Thirdmill Study Bible

Notes on Luke 11:41-52

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Luke 11:41

clean. Acceptable to God, when offered with pure hearts (see 19:8).

Luke 11:42

woe. See notes on 6:20-26. tithe. The Old Testament law commanded all people to give a tenth of what they owned to God in a tithe (Num. 18:21-24). The Pharisees went beyond what was required. neglect. The Pharisees were very careful to obey some particulars of the law but missed the main point. They failed to act justly toward their neighbor (Isa. 1:17; Mark 7:9-13) and love God with all their heart (Deut. 6:4-5).

Luke 11:43

Woe. See notes on 6:20-26. front seats . . . greetings. The Pharisees enjoyed having reputations of godliness. But they failed to seek God and cultivate true godliness.

Luke 11:44

Woe. See notes on 6:20-26. unmarked graves. Contact with death made a person ritually unclean under the Old Testament law (Num. 19:16). If a grave was unmarked, someone might walk over it without knowing it. Jesus said the Pharisees were such graves — unknowingly spiritually dead inside and unclean before God.

Luke 11:45

teachers of the law. See note on 5:17.

Luke 11:46

Woe. See notes on 6:20-26. burdens. By adding extra rules and traditions, the teachers of the law, made it hard and miserable to keep God's word. It should have been a joy (Ps. 119:97, 103, 165). Worse, as hypocrites they did not try to keep the burdens themselves.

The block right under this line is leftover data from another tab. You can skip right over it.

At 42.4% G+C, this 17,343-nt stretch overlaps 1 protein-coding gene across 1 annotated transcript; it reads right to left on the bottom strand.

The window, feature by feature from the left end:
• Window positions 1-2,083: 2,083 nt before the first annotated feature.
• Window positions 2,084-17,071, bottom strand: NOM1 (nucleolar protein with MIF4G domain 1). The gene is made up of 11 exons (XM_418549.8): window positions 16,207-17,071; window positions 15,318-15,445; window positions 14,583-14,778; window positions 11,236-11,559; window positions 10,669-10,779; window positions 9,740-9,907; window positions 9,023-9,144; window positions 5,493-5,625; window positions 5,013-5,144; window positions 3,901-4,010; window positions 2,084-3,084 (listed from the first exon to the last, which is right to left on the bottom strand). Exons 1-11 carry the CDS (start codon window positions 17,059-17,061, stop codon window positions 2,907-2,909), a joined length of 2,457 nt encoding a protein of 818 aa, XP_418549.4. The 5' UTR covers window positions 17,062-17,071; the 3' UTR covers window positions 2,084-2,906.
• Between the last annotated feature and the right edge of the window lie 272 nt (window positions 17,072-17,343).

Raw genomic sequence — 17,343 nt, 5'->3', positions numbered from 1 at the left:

Luke 11:47-48

Woe. See notes on 6:20-26. prophets. During Jesus' day, teachers went to the traditional burial places of the prophets and built memorials. It was supposed to be a sign of piety. But Jesus showed their hypocrisy. It was easier to pay empty tribute to a dead prophet than to listen to a living one. killed. All throughout biblical history, God's prophets were killed for speaking God's truth. The same spirit of hard-heartedness existed in the teachers of that day. They rejected Jesus, God's perfect prophet (Heb. 1:1). Eventually, they would kill him as well (9:22; 19:47; 22:2; Matt. 20:18).

Luke 11:49

this reason. That is, the sins laid out in vv. 39-48. God's wisdom. Is often contrary to human wisdom (1 Cor. 1:20-25). Though they will suffer, he sent prophets and apostles to preach to his people (1 Thess. 2:15; see Eph. 3:5; 2 Pet. 3:2; Rev. 18:20). These words of God are not quoted from the Old Testament.

Luke 11:50

The rejection of Jesus and his apostles is part of a history of persecution of God's prophets (see note on vv. 47-48). However, this generation's persecution of Jesus is especially wicked as all the prophets pointed to him (24:26-27, 44-47; John 5:39).

Luke 11:51

Abel's blood . . . Zechariah. Adam's son, Abel, was the first person killed for his faith in God (Gen. 4:1-12). According to the Hebrew order of the Old Testament, 2 Chronicles is the final book. There, Zechariah is the last person shown being martyred for his faith in God (2 Chron. 24:20-22). Jesus is saying that from the beginning to end of the Old Testament history, Satan has been at work to stop the plan of God. He did this in many ways, but especially through death (John 8:44).

Luke 11:52

Woe. See notes on 6:20-26. taken away the key. Those who claim to be teachers of the God's Law pervert that teaching. They keep people from understanding as they should. hinder. They claimed to preach a message of salvation but were only blind guides because they had not entered God's salvation themselves. They prevent people from entering the kingdom.

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